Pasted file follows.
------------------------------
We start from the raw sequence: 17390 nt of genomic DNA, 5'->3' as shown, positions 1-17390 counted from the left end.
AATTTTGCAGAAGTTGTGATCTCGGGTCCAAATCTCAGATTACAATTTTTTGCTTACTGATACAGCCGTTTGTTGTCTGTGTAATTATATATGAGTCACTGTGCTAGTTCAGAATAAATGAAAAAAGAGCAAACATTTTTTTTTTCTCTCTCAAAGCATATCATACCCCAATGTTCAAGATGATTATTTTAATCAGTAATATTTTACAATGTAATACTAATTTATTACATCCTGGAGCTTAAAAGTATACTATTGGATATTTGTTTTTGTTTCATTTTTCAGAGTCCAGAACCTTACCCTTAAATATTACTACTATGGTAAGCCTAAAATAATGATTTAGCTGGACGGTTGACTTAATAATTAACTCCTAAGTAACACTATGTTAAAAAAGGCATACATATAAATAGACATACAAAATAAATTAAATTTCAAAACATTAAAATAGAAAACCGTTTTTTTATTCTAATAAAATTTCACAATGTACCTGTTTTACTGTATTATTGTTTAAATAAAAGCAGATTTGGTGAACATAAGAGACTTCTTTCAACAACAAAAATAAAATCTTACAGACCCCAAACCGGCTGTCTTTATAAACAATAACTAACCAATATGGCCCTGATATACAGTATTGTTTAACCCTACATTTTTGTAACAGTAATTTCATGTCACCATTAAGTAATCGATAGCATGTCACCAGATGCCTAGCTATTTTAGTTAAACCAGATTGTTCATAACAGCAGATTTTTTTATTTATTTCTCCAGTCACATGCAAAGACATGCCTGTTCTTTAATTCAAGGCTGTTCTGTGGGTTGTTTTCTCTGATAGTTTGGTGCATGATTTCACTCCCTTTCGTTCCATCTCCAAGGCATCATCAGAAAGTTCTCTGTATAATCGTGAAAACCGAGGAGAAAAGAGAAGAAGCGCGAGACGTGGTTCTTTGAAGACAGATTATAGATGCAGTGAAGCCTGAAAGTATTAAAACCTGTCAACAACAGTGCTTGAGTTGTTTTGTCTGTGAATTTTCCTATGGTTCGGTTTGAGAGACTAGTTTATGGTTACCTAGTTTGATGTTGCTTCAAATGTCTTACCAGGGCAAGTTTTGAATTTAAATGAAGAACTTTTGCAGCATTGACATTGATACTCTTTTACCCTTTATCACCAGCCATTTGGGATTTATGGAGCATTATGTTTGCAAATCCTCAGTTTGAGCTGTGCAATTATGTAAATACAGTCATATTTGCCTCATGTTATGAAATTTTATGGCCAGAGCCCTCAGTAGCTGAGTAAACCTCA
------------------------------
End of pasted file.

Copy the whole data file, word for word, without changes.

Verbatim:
We start from the raw sequence: 17390 nt of genomic DNA, 5'->3' as shown, positions 1-17390 counted from the left end.
AATTTTGCAGAAGTTGTGATCTCGGGTCCAAATCTCAGATTACAATTTTTTGCTTACTGATACAGCCGTTTGTTGTCTGTGTAATTATATATGAGTCACTGTGCTAGTTCAGAATAAATGAAAAAAGAGCAAACATTTTTTTTTTCTCTCTCAAAGCATATCATACCCCAATGTTCAAGATGATTATTTTAATCAGTAATATTTTACAATGTAATACTAATTTATTACATCCTGGAGCTTAAAAGTATACTATTGGATATTTGTTTTTGTTTCATTTTTCAGAGTCCAGAACCTTACCCTTAAATATTACTACTATGGTAAGCCTAAAATAATGATTTAGCTGGACGGTTGACTTAATAATTAACTCCTAAGTAACACTATGTTAAAAAAGGCATACATATAAATAGACATACAAAATAAATTAAATTTCAAAACATTAAAATAGAAAACCGTTTTTTTATTCTAATAAAATTTCACAATGTACCTGTTTTACTGTATTATTGTTTAAATAAAAGCAGATTTGGTGAACATAAGAGACTTCTTTCAACAACAAAAATAAAATCTTACAGACCCCAAACCGGCTGTCTTTATAAACAATAACTAACCAATATGGCCCTGATATACAGTATTGTTTAACCCTACATTTTTGTAACAGTAATTTCATGTCACCATTAAGTAATCGATAGCATGTCACCAGATGCCTAGCTATTTTAGTTAAACCAGATTGTTCATAACAGCAGATTTTTTTATTTATTTCTCCAGTCACATGCAAAGACATGCCTGTTCTTTAATTCAAGGCTGTTCTGTGGGTTGTTTTCTCTGATAGTTTGGTGCATGATTTCACTCCCTTTCGTTCCATCTCCAAGGCATCATCAGAAAGTTCTCTGTATAATCGTGAAAACCGAGGAGAAAAGAGAAGAAGCGCGAGACGTGGTTCTTTGAAGACAGATTATAGATGCAGTGAAGCCTGAAAGTATTAAAACCTGTCAACAACAGTGCTTGAGTTGTTTTGTCTGTGAATTTTCCTATGGTTCGGTTTGAGAGACTAGTTTATGGTTACCTAGTTTGATGTTGCTTCAAATGTCTTACCAGGGCAAGTTTTGAATTTAAATGAAGAACTTTTGCAGCATTGACATTGATACTCTTTTACCCTTTATCACCAGCCATTTGGGATTTATGGAGCATTATGTTTGCAAATCCTCAGTTTGAGCTGTGCAATTATGTAAATACAGTCATATTTGCCTCATGTTATGAAATTTTATGGCCAGAGCCCTCAGTAGCTGAGTAAACCTCA